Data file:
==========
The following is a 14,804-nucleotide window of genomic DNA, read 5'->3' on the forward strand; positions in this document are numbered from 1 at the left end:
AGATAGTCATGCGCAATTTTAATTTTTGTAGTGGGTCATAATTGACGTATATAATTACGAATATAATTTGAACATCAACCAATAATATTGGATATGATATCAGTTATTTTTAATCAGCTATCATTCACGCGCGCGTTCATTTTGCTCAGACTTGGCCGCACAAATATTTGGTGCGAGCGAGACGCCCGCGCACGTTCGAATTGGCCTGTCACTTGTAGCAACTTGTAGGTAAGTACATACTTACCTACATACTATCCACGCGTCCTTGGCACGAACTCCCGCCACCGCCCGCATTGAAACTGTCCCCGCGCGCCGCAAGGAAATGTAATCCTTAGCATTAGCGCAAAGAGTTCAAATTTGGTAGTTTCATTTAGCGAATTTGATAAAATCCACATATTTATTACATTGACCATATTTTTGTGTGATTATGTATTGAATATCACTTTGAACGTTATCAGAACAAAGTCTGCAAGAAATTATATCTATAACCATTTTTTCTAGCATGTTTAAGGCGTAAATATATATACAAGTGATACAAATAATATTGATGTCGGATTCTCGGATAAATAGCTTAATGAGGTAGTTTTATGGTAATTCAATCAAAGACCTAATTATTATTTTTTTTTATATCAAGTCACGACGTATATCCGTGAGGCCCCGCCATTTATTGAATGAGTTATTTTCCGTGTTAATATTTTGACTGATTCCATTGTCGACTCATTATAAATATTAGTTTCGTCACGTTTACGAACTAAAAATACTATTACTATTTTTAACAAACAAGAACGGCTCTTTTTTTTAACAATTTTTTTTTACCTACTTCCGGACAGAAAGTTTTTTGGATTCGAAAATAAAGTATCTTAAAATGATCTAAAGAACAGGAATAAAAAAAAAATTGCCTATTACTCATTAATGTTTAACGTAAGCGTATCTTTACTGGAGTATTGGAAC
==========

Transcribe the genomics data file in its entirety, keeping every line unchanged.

The following is a 14,804-nucleotide window of genomic DNA, read 5'->3' on the forward strand; positions in this document are numbered from 1 at the left end:
AGATAGTCATGCGCAATTTTAATTTTTGTAGTGGGTCATAATTGACGTATATAATTACGAATATAATTTGAACATCAACCAATAATATTGGATATGATATCAGTTATTTTTAATCAGCTATCATTCACGCGCGCGTTCATTTTGCTCAGACTTGGCCGCACAAATATTTGGTGCGAGCGAGACGCCCGCGCACGTTCGAATTGGCCTGTCACTTGTAGCAACTTGTAGGTAAGTACATACTTACCTACATACTATCCACGCGTCCTTGGCACGAACTCCCGCCACCGCCCGCATTGAAACTGTCCCCGCGCGCCGCAAGGAAATGTAATCCTTAGCATTAGCGCAAAGAGTTCAAATTTGGTAGTTTCATTTAGCGAATTTGATAAAATCCACATATTTATTACATTGACCATATTTTTGTGTGATTATGTATTGAATATCACTTTGAACGTTATCAGAACAAAGTCTGCAAGAAATTATATCTATAACCATTTTTTCTAGCATGTTTAAGGCGTAAATATATATACAAGTGATACAAATAATATTGATGTCGGATTCTCGGATAAATAGCTTAATGAGGTAGTTTTATGGTAATTCAATCAAAGACCTAATTATTATTTTTTTTTATATCAAGTCACGACGTATATCCGTGAGGCCCCGCCATTTATTGAATGAGTTATTTTCCGTGTTAATATTTTGACTGATTCCATTGTCGACTCATTATAAATATTAGTTTCGTCACGTTTACGAACTAAAAATACTATTACTATTTTTAACAAACAAGAACGGCTCTTTTTTTTAACAATTTTTTTTTACCTACTTCCGGACAGAAAGTTTTTTGGATTCGAAAATAAAGTATCTTAAAATGATCTAAAGAACAGGAATAAAAAAAAAATTGCCTATTACTCATTAATGTTTAACGTAAGCGTATCTTTACTGGAGTATTGGAAC